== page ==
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The top threats in emerging technology areas include “drive-by exploits,” which is the injection of malicious code to exploit Web browser vulnerabilities, said the European Union's cyber security agency in a report issued Tuesday.
The European Network and Information Security Agency's ENISA Threat Landscape report summarizes 120 reports from 2011 and 2012 that were collected by the agency.
Other top threats described in the report include:
• Worms and Trojans, which are malicious programs that can replicate and redistribute themselves by exploiting their target system's vulnerabilities.
• Code injection attacks, where adversaries try to extract data, steal credentials, take control of the targeted Web server, or promote their malicious activities by exploiting Web applications' vulnerabilities.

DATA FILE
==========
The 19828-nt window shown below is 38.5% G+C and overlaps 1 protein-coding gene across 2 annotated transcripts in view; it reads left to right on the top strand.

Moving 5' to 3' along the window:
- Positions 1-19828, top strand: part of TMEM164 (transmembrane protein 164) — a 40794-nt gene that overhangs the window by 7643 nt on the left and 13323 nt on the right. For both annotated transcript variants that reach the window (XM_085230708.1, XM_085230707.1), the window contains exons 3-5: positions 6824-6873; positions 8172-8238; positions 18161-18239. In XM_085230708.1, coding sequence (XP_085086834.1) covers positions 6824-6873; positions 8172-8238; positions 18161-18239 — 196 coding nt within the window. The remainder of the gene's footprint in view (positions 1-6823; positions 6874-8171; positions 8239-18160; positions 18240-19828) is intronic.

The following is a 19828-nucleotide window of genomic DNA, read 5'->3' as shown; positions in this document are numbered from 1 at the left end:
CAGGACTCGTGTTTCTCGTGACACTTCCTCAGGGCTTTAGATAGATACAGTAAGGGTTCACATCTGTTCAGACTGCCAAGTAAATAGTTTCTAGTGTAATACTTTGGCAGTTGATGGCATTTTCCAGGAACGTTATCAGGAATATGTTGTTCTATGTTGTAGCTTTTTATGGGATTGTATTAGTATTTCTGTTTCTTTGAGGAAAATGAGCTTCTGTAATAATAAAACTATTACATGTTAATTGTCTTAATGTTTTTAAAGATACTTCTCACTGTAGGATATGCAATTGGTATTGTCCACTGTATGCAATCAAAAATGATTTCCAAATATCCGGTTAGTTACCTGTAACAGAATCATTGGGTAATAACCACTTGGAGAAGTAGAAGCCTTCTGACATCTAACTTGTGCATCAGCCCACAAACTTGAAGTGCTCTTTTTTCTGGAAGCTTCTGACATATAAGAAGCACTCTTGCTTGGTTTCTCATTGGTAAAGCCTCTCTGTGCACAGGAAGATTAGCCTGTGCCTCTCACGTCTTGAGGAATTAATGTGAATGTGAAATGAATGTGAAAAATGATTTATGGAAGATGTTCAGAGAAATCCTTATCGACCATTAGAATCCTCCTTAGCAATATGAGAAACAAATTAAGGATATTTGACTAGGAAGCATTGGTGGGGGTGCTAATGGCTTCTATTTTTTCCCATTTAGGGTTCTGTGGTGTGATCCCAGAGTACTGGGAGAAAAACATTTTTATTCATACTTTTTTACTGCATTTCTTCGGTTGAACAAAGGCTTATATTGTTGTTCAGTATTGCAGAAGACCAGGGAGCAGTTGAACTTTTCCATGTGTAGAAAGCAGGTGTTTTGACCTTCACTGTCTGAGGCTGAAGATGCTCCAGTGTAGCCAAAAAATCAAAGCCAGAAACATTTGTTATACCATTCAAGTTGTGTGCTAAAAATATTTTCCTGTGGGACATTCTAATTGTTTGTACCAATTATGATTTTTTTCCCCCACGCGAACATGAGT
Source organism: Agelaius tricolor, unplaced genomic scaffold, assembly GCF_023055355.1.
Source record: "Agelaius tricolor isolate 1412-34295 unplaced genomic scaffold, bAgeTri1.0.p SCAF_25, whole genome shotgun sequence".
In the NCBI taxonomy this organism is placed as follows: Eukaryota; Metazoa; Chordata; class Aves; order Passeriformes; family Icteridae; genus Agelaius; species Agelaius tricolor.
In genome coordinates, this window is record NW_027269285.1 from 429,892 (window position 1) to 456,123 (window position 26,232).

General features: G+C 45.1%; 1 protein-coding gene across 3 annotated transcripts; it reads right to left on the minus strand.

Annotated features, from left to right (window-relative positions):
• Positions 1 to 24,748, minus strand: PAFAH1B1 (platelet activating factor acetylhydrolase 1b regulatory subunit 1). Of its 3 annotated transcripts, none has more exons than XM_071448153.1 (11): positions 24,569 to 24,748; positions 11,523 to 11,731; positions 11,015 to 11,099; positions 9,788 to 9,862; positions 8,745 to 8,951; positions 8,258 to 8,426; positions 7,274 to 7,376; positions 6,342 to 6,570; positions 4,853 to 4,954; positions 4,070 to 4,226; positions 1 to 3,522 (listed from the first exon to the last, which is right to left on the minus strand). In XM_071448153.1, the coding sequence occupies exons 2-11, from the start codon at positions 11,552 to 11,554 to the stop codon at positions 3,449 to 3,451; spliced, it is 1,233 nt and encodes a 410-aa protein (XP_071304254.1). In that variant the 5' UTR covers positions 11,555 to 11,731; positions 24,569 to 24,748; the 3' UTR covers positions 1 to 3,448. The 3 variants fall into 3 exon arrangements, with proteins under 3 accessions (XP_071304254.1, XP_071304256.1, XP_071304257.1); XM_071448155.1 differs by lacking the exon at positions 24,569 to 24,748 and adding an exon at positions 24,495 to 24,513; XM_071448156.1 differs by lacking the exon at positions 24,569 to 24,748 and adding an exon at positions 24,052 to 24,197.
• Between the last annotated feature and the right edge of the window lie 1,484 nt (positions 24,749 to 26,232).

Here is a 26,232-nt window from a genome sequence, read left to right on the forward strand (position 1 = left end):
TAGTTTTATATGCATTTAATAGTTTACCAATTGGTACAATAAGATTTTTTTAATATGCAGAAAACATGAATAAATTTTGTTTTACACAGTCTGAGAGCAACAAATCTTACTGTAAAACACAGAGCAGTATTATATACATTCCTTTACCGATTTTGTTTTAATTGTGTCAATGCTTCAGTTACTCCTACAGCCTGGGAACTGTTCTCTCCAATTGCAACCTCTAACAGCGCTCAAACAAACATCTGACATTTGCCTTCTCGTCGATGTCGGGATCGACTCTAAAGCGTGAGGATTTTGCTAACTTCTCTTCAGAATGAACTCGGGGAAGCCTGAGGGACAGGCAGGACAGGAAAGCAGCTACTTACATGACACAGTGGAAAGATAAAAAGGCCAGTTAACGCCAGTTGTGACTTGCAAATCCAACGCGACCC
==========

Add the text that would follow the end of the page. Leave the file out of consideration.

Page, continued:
• Exploit kits, which involve the use of software packages that automate cyber crime.
• Botnets, or remotely controlled hijacked computers, where compromised computers are under the attacker's control.
• Distributed denial of service attacks.
• Phishing, or the use of fraudulent emails and websites.
• Data breaches involving compromising of confidential information.
• Rogueware and scareware, which involve the use of fake software cyber criminals distribute to lure users.
The report also discusses recommendations for addressing these issues, which include collecting and developing better evidence about attack vectors, the impact achieved by adversaries and more qualitative information about threat agents.
Copies of the report are available here.
(Reuters) — In a decision that could make it easier for businesses to police cyber theft in the workplace, a U.S. appeals court revived a chemical company's lawsuit accusing a former Toronto-area employee of using her home computer to steal trade secrets from its Connecticut server.